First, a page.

Meeting News

Periodontal therapy improves gut dysbiosis, life quality in patients with cirrhosis

Jasmohan S. Bajaj, MD
Jasmohan S. Bajaj

SAN FRANCISCO — Periodontal therapy in patients with cirrhosis correlated with improved oral and gut dysbiosis, systemic inflammation, MELD score, cognition and 90-day hospitalizations, according to data presented at The Liver Meeting 2018.

“Prior studies have shown that patients with cirrhosis have very poor dentition, either because of local issues with immunity and low salivary production, and many patients with cirrhosis do unfortunately continue to drink and smoke, which causes a lot of issues with their dental and gum disease,” Jasmohan S. Bajaj, from the Virginia Commonwealth University, told Healio Gastroenterology and Liver Disease.

To explore the relationship between oral cavity disease and the gut-liver axis, Bajaj and colleagues enrolled and matched 24 patients with cirrhosis and 21 patients without cirrhosis who had chronic gingivitis and mild to moderate periodontitis.

The researchers sequenced saliva and stool samples for microbial composition and serum for MELD score, endotoxin and inflammatory cytokines at baseline and 30 days after patients underwent periodontal therapy. Patients also underwent cognitive and quality-of-life assessments.

After 90 days of follow-up, patients with cirrhosis demonstrated reduced serum endotoxin and both salivary and serum inflammatory cytokines, had significantly lower MELD scores, and a lower prevalence for 90-day hospitalizations (P < .05).

Endotoxemia and MELD decreased among patients with prior hepatic encephalopathy and statistically matched pre-therapy levels of patients without hepatic encephalopathy. Patients with hepatic encephalopathy also demonstrated improved cognition and quality of life scores (P < .05).

“We assumed for a long time that the gut is the only source of endotoxin, but we found saliva was also a source,” Bajaj said.

Regarding microbiota, the researchers found a significant difference in beta-diversity at baseline and at day 30 between patients with cirrhosis and hepatic encephalopathy, those with cirrhosis without hepatic encephalopathy, and the controls (P < .05).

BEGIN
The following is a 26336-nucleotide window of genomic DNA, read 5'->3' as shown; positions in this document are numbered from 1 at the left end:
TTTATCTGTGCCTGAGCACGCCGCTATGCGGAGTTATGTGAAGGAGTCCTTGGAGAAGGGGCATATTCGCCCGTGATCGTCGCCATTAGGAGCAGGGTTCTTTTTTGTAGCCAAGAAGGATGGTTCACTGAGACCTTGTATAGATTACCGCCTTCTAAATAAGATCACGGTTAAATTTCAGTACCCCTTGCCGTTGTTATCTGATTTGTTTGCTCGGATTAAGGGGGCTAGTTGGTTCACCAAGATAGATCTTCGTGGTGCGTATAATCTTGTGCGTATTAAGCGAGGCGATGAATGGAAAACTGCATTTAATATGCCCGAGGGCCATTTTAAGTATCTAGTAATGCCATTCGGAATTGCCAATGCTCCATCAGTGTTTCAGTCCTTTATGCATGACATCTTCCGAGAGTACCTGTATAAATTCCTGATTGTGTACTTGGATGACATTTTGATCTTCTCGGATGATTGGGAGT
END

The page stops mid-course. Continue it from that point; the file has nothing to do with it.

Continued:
“We found that patients who did not have anything done over 30 days had increases in their serum endotoxin levels, which is what you’d expect as time goes by in patients with cirrhosis, whereas the people who had their teeth cleaned ... had improved dysbiosis in their saliva and stool,” Bajaj said. “In addition, patients felt better. These are very simple things that we can do to make our patients’ lives potentially better and reduce sources of inflammation.” – by Talitha Bennett

Reference:

Bajaj JS, et al. Abstract 2039. Presented at: The Liver Meeting 2018; Nov. 9-13, 2018; San Francisco.

Disclosure: Bajaj reports no relevant financial disclosures.

Jasmohan S. Bajaj, MD
Jasmohan S. Bajaj

SAN FRANCISCO — Periodontal therapy in patients with cirrhosis correlated with improved oral and gut dysbiosis, systemic inflammation, MELD score, cognition and 90-day hospitalizations, according to data presented at The Liver Meeting 2018.

“Prior studies have shown that patients with cirrhosis have very poor dentition, either because of local issues with immunity and low salivary production, and many patients with cirrhosis do unfortunately continue to drink and smoke, which causes a lot of issues with their dental and gum disease,” Jasmohan S. Bajaj, from the Virginia Commonwealth University, told Healio Gastroenterology and Liver Disease.

To explore the relationship between oral cavity disease and the gut-liver axis, Bajaj and colleagues enrolled and matched 24 patients with cirrhosis and 21 patients without cirrhosis who had chronic gingivitis and mild to moderate periodontitis.

The researchers sequenced saliva and stool samples for microbial composition and serum for MELD score, endotoxin and inflammatory cytokines at baseline and 30 days after patients underwent periodontal therapy. Patients also underwent cognitive and quality-of-life assessments.

After 90 days of follow-up, patients with cirrhosis demonstrated reduced serum endotoxin and both salivary and serum inflammatory cytokines, had significantly lower MELD scores, and a lower prevalence for 90-day hospitalizations (P < .05).

Endotoxemia and MELD decreased among patients with prior hepatic encephalopathy and statistically matched pre-therapy levels of patients without hepatic encephalopathy. Patients with hepatic encephalopathy also demonstrated improved cognition and quality of life scores (P < .05).

“We assumed for a long time that the gut is the only source of endotoxin, but we found saliva was also a source,” Bajaj said.

Regarding microbiota, the researchers found a significant difference in beta-diversity at baseline and at day 30 between patients with cirrhosis and hepatic encephalopathy, those with cirrhosis without hepatic encephalopathy, and the controls (P < .05).

“We found that patients who did not have anything done over 30 days had increases in their serum endotoxin levels, which is what you’d expect as time goes by in patients with cirrhosis, whereas the people who had their teeth cleaned ... had improved dysbiosis in their saliva and stool,” Bajaj said. “In addition, patients felt better. These are very simple things that we can do to make our patients’ lives potentially better and reduce sources of inflammation.” – by Talitha Bennett

Reference:

Bajaj JS, et al. Abstract 2039. Presented at: The Liver Meeting 2018; Nov. 9-13, 2018; San Francisco.

Disclosure: Bajaj reports no relevant financial disclosures.

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